World population milestones
It is estimated that the population of the world reached one billion for the first time in 1804. It would be another 123 years before it reached two billion in 1927, but it took only 33 years to rise by another billion people, reaching three billion in 1960. Thereafter, the global population reached four billion in 1974, five billion in 1987, six billion in 1999 and, by some estimates, seven billion in October 2011 with other estimates being in March 2012. It is projected to reach eight billion by 2024–2030. According to current projections, the world's population is likely to reach around nine billion by 2035–2050, with alternative scenarios ranging from a low of 7.4 billion to a high of more than 10.6 billion. Projected figures vary depending on underlying statistical assumptions and which variables are manipulated in projection calculations, especially the fertility variable. Long-range predictions to 2150 range from a population decline to 3.2 billion in the 'low scenario', to 'high scenarios' of 24.8 billion. One scenario predicts a massive increase to 256 billion by 2150, assuming fertility remains at 1995 levels.
|World population milestones in billions (USCB estimates)|
|World population milestones in billions (UN estimates (1950 to 2100)|
Global billionth milestones
There is no estimation for the exact day or month the world's population surpassed the one and two billion marks. The days of three and four billion were not officially noted, but the International Database of the United States Census Bureau places them in July 1959 and April 1974 respectively.
The Day of Five Billion, 11 July 1987, was designated by the United Nations Population Fund as the approximate day on which the world population reached five billion. Matej Gašpar from Zagreb, Croatia (then SR Croatia, SFR Yugoslavia), was chosen as the symbolic 5-billionth person alive on Earth. The honor went to Zagreb because the 1987 Summer Universiade was taking place in the city at the time.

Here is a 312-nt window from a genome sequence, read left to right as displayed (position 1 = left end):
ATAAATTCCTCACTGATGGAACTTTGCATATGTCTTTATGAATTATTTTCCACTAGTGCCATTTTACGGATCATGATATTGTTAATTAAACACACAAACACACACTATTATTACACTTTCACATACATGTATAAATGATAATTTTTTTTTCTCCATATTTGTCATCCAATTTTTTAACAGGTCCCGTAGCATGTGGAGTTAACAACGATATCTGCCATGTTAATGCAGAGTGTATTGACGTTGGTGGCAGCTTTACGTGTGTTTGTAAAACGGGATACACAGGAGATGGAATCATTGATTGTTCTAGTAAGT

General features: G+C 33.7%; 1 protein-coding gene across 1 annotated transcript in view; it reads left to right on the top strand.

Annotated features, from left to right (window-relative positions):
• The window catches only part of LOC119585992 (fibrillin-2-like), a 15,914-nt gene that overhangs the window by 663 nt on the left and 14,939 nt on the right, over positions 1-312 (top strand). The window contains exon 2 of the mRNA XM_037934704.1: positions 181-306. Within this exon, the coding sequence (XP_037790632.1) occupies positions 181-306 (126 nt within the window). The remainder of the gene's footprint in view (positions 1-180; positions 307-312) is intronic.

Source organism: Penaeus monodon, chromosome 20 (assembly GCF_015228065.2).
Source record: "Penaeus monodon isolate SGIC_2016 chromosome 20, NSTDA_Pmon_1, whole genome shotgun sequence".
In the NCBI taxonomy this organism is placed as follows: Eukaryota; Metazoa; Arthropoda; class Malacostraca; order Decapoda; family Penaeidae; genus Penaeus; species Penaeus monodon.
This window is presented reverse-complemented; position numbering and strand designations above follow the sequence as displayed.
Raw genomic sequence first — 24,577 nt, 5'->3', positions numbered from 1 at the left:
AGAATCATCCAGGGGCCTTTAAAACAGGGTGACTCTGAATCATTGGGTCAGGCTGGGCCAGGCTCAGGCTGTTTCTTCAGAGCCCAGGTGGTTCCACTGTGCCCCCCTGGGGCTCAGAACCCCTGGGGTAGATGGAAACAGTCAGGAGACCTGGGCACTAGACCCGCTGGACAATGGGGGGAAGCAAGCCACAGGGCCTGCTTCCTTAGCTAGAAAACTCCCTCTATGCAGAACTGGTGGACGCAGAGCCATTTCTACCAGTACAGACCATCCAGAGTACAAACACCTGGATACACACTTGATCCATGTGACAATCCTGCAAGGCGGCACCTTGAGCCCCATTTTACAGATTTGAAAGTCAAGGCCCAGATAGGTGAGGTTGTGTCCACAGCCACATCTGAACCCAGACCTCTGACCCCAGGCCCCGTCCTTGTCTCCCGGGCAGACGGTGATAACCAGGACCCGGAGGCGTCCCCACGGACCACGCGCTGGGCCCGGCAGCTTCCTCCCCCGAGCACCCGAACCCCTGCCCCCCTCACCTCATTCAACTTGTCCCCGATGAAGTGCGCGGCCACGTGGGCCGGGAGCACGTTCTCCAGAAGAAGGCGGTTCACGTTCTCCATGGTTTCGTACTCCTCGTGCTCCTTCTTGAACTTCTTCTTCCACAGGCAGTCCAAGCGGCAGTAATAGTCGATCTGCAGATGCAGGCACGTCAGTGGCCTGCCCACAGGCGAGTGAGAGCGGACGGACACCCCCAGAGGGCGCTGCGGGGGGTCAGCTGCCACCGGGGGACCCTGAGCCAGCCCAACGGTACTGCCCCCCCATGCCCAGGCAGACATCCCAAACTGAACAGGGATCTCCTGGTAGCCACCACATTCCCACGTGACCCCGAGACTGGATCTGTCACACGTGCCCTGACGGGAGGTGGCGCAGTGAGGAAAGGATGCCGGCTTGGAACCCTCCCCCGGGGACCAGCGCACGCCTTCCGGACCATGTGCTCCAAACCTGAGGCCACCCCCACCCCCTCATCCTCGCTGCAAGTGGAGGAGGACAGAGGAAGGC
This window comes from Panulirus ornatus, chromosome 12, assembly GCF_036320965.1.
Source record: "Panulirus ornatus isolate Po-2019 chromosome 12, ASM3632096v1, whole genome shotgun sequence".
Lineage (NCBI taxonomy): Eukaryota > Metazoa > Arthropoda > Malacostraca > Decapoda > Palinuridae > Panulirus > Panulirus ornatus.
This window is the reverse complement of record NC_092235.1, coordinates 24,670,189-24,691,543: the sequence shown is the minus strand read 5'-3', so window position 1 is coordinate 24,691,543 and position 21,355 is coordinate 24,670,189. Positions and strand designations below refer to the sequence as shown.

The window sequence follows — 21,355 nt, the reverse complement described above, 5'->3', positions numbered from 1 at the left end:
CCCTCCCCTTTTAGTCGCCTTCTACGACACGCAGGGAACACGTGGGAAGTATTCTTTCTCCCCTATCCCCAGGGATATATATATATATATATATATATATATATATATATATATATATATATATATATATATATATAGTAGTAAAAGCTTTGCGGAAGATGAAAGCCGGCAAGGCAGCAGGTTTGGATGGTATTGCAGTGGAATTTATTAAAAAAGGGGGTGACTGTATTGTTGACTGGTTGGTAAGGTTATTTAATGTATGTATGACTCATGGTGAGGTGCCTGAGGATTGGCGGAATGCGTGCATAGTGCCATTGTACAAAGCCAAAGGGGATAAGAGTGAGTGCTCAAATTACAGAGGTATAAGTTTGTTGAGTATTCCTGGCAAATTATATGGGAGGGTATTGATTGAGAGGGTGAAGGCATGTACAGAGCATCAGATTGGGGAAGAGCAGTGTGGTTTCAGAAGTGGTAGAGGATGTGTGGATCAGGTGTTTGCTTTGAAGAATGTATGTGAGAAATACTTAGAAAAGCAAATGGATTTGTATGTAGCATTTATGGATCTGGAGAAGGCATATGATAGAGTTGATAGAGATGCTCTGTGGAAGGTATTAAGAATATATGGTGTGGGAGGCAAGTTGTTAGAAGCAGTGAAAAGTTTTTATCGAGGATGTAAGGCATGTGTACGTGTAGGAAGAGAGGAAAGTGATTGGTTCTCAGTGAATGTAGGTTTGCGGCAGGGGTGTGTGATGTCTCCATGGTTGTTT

The United Nations Population Fund designated 12 October 1999 as the approximate day on which the world population reached six billion. It was officially designated "The Day of Six Billion". Demographers do not universally accept this date as being exact. In fact, there has been subsequent research which places the day of six billion nearer to 18 June or 19 June 1999. The International Programs division of the United States Census Bureau estimated that the world population reached six billion on 21 April 1999. United Nations Population Fund spokesman Omar Gharzeddine disputed the date of the Day of Six Billion by stating, "The U.N. marked the '6 billionth' [person] in 1999, and then a couple of years later the Population Division itself reassessed its calculations and said, actually, no, it was in 1998."
On the Day of Six Billion, UN Secretary-General Kofi Annan was in Sarajevo, Bosnia and Herzegovina to monitor the Dayton Agreement. At midnight he went to Koševo Hospital, where Adnan Mević, born at 12.01 am, was named the symbolic 6 billionth concurrently alive person on Earth. He is the first son of Fatima Mević and Jasminko Mević and weighed 3.5 kg.